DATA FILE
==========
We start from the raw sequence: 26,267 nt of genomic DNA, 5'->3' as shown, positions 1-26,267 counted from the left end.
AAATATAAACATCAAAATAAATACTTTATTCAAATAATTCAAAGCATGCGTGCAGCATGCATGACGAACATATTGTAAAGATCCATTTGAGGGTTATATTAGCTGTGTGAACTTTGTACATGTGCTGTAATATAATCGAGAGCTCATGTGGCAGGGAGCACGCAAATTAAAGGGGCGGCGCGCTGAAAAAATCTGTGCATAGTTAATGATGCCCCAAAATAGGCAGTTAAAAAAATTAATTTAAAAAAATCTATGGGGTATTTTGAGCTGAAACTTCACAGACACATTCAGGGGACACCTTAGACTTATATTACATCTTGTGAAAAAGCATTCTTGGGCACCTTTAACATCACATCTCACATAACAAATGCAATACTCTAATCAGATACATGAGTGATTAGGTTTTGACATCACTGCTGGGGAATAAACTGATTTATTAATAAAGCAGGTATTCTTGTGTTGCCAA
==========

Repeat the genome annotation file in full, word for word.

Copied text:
We start from the raw sequence: 26,267 nt of genomic DNA, 5'->3' as shown, positions 1-26,267 counted from the left end.
AAATATAAACATCAAAATAAATACTTTATTCAAATAATTCAAAGCATGCGTGCAGCATGCATGACGAACATATTGTAAAGATCCATTTGAGGGTTATATTAGCTGTGTGAACTTTGTACATGTGCTGTAATATAATCGAGAGCTCATGTGGCAGGGAGCACGCAAATTAAAGGGGCGGCGCGCTGAAAAAATCTGTGCATAGTTAATGATGCCCCAAAATAGGCAGTTAAAAAAATTAATTTAAAAAAATCTATGGGGTATTTTGAGCTGAAACTTCACAGACACATTCAGGGGACACCTTAGACTTATATTACATCTTGTGAAAAAGCATTCTTGGGCACCTTTAACATCACATCTCACATAACAAATGCAATACTCTAATCAGATACATGAGTGATTAGGTTTTGACATCACTGCTGGGGAATAAACTGATTTATTAATAAAGCAGGTATTCTTGTGTTGCCAA